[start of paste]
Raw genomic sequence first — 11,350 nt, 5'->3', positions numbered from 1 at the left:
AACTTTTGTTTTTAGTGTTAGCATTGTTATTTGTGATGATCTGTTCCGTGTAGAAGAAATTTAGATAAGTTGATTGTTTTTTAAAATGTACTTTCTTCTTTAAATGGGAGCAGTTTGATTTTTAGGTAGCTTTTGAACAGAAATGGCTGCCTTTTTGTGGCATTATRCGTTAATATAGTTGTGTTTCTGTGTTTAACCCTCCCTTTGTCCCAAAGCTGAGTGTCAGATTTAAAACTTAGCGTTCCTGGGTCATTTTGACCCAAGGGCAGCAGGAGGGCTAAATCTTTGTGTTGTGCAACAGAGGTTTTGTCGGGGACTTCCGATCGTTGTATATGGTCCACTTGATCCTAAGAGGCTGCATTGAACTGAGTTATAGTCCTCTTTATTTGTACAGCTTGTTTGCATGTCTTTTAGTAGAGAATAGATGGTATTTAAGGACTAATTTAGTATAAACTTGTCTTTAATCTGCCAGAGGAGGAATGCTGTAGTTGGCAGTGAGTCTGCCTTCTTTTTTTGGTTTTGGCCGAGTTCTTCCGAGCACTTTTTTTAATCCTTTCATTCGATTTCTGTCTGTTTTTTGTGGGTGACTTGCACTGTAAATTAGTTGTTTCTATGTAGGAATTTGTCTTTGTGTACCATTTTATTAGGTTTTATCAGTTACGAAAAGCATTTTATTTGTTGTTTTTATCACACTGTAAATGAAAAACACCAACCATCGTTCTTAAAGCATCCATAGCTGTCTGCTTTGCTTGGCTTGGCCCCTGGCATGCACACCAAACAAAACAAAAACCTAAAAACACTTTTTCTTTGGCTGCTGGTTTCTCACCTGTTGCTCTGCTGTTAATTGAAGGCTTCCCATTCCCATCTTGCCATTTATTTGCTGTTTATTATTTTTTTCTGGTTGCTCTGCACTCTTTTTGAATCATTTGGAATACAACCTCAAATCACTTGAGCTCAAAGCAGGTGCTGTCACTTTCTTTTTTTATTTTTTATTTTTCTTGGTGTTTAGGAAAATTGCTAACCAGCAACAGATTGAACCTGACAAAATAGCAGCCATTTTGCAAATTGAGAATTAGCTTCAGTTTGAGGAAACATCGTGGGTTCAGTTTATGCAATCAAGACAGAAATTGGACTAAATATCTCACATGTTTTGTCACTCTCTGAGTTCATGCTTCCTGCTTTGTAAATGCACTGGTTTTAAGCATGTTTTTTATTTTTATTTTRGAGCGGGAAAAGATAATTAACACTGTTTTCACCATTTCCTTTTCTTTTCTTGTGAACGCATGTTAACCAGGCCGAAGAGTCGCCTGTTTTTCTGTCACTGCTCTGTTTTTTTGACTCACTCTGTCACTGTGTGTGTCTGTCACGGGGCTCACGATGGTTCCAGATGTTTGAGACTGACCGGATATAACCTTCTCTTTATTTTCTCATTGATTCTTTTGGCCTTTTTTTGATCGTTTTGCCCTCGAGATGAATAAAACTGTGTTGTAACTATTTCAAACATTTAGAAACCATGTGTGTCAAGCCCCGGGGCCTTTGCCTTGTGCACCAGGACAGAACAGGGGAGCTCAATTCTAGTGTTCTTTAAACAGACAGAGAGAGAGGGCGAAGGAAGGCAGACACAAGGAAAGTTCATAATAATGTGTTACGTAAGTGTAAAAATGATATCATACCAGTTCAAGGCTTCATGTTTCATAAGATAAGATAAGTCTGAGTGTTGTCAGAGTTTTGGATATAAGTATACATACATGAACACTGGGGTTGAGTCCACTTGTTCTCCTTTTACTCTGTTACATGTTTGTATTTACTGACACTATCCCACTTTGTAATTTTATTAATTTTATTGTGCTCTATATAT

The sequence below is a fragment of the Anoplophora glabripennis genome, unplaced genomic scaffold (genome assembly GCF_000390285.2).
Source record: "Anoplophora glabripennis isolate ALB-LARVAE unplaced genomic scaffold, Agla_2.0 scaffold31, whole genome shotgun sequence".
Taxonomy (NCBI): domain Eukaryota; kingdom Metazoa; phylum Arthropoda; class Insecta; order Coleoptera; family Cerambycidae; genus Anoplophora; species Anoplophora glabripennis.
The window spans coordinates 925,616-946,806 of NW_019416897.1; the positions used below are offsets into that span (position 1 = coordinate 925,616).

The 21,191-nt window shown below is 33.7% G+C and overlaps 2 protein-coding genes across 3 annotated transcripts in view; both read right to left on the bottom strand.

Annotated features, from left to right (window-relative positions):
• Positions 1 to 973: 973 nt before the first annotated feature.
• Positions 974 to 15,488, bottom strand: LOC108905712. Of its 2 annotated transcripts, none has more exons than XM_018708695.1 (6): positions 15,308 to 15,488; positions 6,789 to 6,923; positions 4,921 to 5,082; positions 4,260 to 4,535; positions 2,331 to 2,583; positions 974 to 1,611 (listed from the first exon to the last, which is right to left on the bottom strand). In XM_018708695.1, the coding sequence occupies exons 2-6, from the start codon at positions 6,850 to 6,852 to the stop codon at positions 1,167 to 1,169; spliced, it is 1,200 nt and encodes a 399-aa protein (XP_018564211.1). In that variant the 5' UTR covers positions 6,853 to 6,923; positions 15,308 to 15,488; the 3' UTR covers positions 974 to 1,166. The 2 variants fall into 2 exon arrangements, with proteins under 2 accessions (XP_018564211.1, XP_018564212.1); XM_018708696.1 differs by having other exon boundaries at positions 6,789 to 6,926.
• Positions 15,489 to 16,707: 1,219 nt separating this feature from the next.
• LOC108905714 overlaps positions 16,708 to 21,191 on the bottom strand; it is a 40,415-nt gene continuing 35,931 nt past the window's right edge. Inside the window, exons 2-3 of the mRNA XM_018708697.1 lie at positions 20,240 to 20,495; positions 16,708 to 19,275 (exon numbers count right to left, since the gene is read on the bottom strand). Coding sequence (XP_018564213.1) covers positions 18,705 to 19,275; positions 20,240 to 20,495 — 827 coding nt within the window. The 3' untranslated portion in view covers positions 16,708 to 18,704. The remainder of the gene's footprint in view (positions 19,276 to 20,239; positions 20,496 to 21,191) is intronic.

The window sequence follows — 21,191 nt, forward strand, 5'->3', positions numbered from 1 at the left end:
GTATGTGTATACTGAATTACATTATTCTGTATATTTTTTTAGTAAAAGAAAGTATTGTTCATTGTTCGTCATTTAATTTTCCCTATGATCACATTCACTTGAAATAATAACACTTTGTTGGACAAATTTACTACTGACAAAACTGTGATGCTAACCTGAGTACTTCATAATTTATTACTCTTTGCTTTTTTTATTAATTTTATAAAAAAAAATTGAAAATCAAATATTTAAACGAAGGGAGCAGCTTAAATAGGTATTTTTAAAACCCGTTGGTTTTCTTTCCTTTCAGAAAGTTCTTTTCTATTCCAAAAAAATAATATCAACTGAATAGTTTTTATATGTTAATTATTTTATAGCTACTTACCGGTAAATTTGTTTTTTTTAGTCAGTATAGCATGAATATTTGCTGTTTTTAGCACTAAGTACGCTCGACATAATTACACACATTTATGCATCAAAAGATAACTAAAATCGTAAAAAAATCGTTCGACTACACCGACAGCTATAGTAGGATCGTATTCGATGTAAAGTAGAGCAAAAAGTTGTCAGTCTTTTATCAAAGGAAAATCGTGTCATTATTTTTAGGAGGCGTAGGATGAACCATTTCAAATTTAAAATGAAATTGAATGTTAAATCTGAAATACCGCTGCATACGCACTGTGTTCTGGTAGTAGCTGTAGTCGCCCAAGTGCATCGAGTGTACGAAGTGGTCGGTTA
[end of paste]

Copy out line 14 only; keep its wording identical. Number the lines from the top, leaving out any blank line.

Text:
GTATGTGTATACTGAATTACATTATTCTGTATATTTTTTTAGTAAAAGAAAGTATTGTTCATTGTTCGTCATTTAATTTTCCCTATGATCACATTCACTTGAAATAATAACACTTTGTTGGACAAATTTACTACTGACAAAACTGTGATGCTAACCTGAGTACTTCATAATTTATTACTCTTTGCTTTTTTTATTAATTTTATAAAAAAAAATTGAAAATCAAATATTTAAACGAAGGGAGCAGCTTAAATAGGTATTTTTAAAACCCGTTGGTTTTCTTTCCTTTCAGAAAGTTCTTTTCTATTCCAAAAAAATAATATCAACTGAATAGTTTTTATATGTTAATTATTTTATAGCTACTTACCGGTAAATTTGTTTTTTTTAGTCAGTATAGCATGAATATTTGCTGTTTTTAGCACTAAGTACGCTCGACATAATTACACACATTTATGCATCAAAAGATAACTAAAATCGTAAAAAAATCGTTCGACTACACCGACAGCTATAGTAGGATCGTATTCGATGTAAAGTAGAGCAAAAAGTTGTCAGTCTTTTATCAAAGGAAAATCGTGTCATTATTTTTAGGAGGCGTAGGATGAACCATTTCAAATTTAAAATGAAATTGAATGTTAAATCTGAAATACCGCTGCATACGCACTGTGTTCTGGTAGTAGCTGTAGTCGCCCAAGTGCATCGAGTGTACGAAGTGGTCGGTTA